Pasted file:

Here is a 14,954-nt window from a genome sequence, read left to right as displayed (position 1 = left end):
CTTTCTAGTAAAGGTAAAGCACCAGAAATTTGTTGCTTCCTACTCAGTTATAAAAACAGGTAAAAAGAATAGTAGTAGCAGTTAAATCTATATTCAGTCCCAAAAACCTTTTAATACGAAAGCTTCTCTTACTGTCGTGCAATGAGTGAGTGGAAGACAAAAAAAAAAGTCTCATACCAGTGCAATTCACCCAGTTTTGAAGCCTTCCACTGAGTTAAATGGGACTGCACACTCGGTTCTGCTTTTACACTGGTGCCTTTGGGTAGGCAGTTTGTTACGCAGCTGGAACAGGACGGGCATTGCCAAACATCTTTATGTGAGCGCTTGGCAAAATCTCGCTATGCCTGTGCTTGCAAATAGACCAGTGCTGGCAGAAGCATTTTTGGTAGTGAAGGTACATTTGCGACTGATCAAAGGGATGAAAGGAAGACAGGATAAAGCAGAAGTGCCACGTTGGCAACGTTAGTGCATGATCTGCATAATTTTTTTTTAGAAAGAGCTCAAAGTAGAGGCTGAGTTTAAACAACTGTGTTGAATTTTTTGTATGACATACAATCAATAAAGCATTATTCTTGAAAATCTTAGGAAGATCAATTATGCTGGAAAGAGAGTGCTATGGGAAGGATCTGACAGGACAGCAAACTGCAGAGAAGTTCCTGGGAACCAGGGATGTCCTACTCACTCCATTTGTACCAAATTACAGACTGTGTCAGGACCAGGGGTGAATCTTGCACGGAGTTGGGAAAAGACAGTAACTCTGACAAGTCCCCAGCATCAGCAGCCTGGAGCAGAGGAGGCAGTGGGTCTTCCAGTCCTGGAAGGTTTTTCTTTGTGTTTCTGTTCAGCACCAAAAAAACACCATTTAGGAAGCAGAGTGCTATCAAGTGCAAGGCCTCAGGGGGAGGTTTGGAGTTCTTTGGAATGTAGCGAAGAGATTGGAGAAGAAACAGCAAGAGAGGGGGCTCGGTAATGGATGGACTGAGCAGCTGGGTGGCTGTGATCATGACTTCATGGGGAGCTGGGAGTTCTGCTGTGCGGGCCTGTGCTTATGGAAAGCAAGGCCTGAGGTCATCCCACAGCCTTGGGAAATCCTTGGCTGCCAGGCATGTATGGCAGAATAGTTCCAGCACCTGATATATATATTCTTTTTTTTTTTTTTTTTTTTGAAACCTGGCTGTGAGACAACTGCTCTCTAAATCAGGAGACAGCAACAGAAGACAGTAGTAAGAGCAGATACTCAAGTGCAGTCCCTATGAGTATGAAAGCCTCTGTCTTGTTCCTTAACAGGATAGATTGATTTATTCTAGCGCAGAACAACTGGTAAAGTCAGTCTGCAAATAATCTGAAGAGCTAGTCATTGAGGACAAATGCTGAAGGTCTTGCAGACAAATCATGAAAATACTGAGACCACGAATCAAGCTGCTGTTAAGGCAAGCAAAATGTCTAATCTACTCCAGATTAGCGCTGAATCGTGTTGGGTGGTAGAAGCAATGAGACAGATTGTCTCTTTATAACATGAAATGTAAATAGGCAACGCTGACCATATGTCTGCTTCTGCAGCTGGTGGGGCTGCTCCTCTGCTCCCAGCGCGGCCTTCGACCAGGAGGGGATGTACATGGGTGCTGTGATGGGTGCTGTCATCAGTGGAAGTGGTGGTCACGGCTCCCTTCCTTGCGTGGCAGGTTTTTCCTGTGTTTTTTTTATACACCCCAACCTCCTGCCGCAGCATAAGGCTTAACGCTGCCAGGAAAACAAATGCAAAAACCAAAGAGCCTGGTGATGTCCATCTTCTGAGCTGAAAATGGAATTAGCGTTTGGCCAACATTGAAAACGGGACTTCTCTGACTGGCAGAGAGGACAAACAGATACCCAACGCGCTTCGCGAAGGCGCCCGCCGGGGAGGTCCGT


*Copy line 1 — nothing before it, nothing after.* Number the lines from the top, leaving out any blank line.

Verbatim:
Here is a 14,954-nt window from a genome sequence, read left to right as displayed (position 1 = left end):